The ludicrous plot devices that allow Mills to go from point A to point Z insult the intelligence of the character and the audience.
End of Watch (2012)
End of Watch
introduces as 'Once upon a time in South Central' may feel a bit old hat...
Playing a character that's almost entirely unsympathetic, Gere demonstrates the outward charm that's allowed Miller to accumulate his wealth and status, as well as the abyss-staring soul his showmanship conceals.
This psychodrama of ill-advised behavior may well leave you feeling dirty...for what you've watched helplessly and perhaps for what you've countenanced as an American citizen.
The Words (2012)
A fairly straightforward yarn with bluntly articulated themes of Regret, Guilt, Misplaced Trust, and the Vagaries of Fate.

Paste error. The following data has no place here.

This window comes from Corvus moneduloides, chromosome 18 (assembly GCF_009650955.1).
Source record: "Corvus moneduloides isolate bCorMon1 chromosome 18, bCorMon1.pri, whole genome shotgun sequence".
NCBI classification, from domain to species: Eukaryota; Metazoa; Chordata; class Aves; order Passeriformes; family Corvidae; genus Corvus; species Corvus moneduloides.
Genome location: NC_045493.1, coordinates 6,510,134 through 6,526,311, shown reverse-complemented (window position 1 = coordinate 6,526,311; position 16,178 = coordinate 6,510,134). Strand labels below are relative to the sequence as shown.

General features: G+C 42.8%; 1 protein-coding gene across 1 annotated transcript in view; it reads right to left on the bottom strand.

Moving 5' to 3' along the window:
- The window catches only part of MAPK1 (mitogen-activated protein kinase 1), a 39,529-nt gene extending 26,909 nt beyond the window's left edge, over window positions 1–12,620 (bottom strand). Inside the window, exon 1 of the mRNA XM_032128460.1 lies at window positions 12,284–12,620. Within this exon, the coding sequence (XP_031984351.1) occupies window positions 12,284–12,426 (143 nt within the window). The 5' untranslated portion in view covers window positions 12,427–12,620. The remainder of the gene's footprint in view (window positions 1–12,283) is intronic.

Sleepwalk with Me (2012)
Film demonstrably isn't the best medium for this story...but [it] remains resonant, with its hidden-in-plain-sight metaphor of drifting unconsciously through life.
Tough-minded...In recounting 'the Great Franklin County Moonshine Conspiracy,'
does not lack for local color and local legend.
Robot & Frank (2012)
Cold-staring with a black, reflective visor, a robot helps a fading old man to see life, and himself, more clearly.
Hit and Run (2012)
Yee-haw, and so forth.
Celeste and Jesse Forever (2012)
A kinder, gentler divorce comedy...Jones' commitment to portraying Celeste at least as much for her flaws as her strengths winds up making the character more likeable.
Killer Joe (2011)
Friedkin’s pretty shrewd himself, in how he teases out the humor without indulging Letts’ immature glibness, and how he sidesteps Bible Belt baptism to waterboard us in the sewer of selfish human nature.